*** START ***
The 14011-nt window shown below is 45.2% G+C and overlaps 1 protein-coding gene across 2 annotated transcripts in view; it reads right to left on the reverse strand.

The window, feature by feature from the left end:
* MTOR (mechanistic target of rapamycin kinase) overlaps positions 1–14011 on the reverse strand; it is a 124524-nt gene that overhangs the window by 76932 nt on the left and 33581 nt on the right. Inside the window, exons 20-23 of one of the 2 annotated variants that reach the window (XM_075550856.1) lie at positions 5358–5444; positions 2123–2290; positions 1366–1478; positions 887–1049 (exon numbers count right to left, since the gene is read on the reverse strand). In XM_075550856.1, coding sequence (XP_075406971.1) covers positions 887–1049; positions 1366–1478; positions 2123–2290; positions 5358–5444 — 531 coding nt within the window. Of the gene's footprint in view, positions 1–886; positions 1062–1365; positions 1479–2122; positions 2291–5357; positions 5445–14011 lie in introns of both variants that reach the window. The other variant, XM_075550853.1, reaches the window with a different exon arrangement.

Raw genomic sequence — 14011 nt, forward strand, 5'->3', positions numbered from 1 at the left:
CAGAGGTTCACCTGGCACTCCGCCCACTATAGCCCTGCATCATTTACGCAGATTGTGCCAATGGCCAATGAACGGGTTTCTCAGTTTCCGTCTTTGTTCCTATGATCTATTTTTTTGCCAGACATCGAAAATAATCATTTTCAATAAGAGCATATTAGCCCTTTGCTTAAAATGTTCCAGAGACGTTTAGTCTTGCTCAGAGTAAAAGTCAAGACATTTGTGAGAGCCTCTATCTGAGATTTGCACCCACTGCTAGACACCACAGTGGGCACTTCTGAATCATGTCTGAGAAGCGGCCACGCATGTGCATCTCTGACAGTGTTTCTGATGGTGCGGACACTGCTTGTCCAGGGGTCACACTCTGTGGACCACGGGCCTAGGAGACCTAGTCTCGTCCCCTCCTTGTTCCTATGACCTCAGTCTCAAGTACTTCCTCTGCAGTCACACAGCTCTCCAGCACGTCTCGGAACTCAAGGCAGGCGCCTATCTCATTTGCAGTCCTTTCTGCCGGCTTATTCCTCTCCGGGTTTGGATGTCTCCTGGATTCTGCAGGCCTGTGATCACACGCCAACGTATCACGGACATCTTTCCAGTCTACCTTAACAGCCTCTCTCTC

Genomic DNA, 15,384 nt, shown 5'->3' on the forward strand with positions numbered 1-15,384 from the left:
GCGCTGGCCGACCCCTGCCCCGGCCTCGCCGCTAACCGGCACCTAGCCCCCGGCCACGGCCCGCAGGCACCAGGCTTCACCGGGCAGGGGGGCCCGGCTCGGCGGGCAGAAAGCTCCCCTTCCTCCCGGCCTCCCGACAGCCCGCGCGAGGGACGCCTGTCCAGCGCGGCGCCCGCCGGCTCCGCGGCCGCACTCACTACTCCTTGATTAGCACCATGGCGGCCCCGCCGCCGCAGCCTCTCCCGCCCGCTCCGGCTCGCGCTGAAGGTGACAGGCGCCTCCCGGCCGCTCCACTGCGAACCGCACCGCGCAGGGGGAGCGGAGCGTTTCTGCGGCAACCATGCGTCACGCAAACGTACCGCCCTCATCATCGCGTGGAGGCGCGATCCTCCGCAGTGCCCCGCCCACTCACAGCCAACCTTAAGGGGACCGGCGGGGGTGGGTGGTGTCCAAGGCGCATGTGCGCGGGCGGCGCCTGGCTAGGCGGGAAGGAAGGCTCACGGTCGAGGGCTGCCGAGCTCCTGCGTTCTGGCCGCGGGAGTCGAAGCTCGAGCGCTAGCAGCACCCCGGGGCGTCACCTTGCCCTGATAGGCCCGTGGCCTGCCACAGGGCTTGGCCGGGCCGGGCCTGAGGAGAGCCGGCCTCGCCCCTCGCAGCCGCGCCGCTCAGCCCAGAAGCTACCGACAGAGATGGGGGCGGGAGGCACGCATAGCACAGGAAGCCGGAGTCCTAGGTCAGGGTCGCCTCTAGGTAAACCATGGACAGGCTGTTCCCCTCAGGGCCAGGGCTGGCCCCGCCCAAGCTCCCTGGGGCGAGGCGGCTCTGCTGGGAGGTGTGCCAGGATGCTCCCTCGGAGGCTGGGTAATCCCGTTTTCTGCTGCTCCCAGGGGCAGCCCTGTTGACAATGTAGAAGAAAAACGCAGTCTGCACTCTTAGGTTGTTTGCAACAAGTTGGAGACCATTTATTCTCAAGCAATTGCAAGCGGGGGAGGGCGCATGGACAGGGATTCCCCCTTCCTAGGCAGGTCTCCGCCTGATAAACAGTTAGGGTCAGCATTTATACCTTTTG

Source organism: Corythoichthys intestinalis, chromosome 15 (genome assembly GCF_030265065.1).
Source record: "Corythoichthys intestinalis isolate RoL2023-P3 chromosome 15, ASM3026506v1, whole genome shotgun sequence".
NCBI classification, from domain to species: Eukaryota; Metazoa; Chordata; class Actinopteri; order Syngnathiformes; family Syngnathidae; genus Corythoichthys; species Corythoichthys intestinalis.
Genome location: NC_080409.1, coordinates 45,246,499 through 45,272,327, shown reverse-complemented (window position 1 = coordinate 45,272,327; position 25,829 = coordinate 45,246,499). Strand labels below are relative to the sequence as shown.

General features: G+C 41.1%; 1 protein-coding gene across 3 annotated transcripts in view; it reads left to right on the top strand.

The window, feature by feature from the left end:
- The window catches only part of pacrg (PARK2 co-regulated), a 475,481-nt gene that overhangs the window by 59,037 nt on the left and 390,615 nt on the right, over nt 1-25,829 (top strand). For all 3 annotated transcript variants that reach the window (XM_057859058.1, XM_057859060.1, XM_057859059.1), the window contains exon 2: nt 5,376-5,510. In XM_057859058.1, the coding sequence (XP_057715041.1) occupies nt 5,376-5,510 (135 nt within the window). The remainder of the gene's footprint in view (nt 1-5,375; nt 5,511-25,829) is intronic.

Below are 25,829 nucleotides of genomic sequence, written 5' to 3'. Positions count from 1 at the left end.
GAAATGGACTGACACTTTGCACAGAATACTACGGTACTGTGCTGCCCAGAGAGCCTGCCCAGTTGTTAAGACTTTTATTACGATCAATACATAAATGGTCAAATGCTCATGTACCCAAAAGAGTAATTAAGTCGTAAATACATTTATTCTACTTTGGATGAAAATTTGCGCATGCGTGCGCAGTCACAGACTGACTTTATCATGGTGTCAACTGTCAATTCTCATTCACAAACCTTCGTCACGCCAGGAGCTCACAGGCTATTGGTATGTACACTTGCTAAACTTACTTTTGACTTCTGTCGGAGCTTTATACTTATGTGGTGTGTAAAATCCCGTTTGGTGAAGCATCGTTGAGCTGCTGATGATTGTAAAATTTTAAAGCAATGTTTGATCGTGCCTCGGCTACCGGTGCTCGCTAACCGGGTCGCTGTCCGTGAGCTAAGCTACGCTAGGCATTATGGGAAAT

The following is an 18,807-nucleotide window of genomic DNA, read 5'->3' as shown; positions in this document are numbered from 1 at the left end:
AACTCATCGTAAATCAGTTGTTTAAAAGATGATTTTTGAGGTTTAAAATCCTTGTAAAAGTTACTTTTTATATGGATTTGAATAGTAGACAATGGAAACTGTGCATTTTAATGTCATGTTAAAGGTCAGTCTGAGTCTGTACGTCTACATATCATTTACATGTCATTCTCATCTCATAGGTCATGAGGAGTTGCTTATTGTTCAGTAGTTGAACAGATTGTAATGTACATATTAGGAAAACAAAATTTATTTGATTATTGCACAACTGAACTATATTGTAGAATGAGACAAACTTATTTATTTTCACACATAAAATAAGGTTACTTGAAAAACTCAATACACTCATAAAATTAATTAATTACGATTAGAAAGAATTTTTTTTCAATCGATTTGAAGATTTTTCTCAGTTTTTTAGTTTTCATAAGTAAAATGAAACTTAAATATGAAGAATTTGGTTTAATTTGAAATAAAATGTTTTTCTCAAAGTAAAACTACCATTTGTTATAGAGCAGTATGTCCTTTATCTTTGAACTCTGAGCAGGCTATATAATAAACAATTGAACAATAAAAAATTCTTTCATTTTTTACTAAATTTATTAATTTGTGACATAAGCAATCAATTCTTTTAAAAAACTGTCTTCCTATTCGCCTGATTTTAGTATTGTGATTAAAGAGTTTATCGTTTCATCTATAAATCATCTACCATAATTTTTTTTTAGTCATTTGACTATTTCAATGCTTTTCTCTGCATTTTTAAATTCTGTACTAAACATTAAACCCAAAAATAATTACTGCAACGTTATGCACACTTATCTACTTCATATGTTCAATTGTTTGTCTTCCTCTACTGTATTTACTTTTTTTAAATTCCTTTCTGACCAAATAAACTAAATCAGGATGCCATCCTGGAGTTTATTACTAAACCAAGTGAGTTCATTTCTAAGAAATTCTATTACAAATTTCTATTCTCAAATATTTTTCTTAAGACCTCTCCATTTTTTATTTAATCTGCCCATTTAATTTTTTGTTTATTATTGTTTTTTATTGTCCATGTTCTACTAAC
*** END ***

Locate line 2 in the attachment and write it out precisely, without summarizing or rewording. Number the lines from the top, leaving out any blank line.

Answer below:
The window, feature by feature from the left end: